Thanks to grant, hundreds of defibrillators will go to high school athletic programs

Thanks to grant, hundreds of defibrillators will go to high school athletic programs

HONOLULU (HawaiiNewsNow) - Through a $300,000 grant, health insurer HMSA is donating 320 automated external defibrillators ― or AEDs ― to 95 HHSAA public and private schools for their athletic programs.

HMSA using a $300,000 to provide 320 AEDs to 95 HHSAA high schools in Hawaii.
HMSA using a $300,000 to provide 320 AEDs to 95 HHSAA high schools in Hawaii. (Source: Hawaii News Now)

“I’ve been at sporting events where things happen. Having AEDs around, having the trainers trained and the systems maintained really does make a huge difference,” HMSA president Michael Stollar said.

The health insurer has distributed the devices to schools for 13 years.

During that time defibrillators have helped save lives at several Hawaii high schools, including Pearl City High School.

A few years ago, a football player collapsed from sudden cardiac arrest after being hit in the chest. Athletic trainer Kim Imamoto used an AED to restore his heartbeat.

"It's one of those things that you never think is going to happen. You're glad you have all the training and all the equipment that you need to get through and help the kid survive," she said.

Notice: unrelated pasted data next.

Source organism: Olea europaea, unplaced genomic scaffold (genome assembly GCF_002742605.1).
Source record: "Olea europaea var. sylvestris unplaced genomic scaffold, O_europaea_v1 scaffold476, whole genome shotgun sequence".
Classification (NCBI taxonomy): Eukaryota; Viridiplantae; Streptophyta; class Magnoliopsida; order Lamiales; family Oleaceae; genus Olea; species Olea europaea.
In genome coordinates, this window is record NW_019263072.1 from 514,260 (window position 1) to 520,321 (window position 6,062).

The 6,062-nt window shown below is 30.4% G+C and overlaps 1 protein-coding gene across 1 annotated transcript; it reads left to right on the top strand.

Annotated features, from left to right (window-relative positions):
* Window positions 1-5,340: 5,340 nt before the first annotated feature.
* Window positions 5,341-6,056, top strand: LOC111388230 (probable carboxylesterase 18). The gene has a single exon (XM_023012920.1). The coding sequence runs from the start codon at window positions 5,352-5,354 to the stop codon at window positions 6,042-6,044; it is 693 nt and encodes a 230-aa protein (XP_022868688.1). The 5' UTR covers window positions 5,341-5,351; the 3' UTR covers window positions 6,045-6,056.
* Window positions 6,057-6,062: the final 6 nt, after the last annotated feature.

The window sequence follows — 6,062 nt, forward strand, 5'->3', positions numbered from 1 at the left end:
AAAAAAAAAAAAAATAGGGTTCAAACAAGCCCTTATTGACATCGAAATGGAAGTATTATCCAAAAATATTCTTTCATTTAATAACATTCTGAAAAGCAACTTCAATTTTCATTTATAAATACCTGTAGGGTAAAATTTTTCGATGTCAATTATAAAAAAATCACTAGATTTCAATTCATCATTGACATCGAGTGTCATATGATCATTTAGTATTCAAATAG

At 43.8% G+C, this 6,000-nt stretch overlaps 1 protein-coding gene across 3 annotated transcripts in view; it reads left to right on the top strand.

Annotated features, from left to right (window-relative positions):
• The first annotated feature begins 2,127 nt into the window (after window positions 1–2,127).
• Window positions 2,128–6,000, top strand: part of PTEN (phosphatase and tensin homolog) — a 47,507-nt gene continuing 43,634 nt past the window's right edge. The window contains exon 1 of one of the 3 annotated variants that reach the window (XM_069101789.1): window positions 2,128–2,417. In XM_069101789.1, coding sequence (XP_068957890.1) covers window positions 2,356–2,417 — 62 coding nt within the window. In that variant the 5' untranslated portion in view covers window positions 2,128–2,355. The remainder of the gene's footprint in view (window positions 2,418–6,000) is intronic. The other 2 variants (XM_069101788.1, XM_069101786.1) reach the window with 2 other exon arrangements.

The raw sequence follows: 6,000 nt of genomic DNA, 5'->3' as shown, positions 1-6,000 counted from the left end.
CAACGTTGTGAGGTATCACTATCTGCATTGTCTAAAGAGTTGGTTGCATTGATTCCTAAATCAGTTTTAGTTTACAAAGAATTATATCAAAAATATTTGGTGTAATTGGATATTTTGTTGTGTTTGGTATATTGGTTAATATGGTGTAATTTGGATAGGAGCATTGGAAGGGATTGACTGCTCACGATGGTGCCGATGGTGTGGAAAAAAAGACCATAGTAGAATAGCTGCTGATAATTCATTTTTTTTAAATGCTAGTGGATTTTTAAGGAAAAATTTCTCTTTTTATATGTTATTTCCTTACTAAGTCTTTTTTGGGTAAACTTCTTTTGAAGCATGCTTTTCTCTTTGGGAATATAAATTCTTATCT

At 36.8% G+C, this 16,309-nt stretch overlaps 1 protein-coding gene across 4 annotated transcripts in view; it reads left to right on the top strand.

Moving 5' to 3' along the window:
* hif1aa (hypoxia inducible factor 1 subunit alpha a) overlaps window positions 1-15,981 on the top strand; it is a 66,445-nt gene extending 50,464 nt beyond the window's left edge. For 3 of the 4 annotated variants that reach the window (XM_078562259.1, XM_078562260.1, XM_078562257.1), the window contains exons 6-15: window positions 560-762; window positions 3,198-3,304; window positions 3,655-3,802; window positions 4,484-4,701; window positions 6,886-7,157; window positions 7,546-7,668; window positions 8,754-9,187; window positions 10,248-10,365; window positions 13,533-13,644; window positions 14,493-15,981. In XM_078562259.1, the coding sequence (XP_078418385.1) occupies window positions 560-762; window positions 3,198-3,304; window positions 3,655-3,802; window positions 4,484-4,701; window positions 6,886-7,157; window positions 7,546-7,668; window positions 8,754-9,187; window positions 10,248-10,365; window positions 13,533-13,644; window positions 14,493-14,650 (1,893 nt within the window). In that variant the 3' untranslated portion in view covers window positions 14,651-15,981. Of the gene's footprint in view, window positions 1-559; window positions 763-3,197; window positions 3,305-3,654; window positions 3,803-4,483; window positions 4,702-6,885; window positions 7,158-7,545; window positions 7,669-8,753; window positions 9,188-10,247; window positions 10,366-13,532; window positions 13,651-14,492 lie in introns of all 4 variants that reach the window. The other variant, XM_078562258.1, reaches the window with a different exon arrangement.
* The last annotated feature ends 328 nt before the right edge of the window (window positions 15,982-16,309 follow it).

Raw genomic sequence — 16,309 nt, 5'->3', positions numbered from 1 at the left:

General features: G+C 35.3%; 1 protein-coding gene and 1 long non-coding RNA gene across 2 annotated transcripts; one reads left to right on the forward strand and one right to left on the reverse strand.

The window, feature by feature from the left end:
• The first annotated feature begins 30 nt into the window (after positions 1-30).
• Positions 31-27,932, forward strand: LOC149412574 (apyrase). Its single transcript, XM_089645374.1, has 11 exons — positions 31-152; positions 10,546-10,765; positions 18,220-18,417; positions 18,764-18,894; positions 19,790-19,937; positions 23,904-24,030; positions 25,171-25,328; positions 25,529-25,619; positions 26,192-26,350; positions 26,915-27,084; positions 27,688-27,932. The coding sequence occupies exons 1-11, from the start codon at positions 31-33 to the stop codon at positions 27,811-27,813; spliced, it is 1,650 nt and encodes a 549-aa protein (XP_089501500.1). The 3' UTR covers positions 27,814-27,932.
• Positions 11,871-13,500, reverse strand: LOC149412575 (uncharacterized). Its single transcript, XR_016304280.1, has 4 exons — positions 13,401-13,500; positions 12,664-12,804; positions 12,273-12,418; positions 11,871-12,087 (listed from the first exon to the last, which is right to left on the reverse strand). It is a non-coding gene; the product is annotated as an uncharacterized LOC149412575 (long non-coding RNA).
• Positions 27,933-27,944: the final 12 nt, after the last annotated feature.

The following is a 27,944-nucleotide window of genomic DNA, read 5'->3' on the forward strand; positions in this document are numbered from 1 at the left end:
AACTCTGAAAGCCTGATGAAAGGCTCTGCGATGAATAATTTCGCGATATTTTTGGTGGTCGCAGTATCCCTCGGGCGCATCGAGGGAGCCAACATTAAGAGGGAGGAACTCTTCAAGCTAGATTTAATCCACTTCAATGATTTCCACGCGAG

The Children’s Hospital of Philadelphia says sudden cardiac arrest is the leading cause of death in young athletes across the nation.

AEDs deliver an electric shot to the heart through the chest.

"Every one minute that the brain goes without blood flow you lose 10 percent chance of survivability," said Bill Callahan, president of the CPR Institute of Indiana.

The company sells defibrillators to school districts in every state.

HMSA will use some of the $300,000 grant to train coaches and athletic trainers.

"These life-saving devices will be available for coaches, athletic trainers, school personnel at all high school sporting events and throughout the school day," HHSAA executive director Chris Chun said.

He estimates the devices have saved about two dozen lives at sporting events.

“In Hawaii our survival rate is not as high as we’d like it to be. Having this equipment more readily accessible will be huge,” said Reid Takano, president of the Hawaii Athletic Trainer Association.

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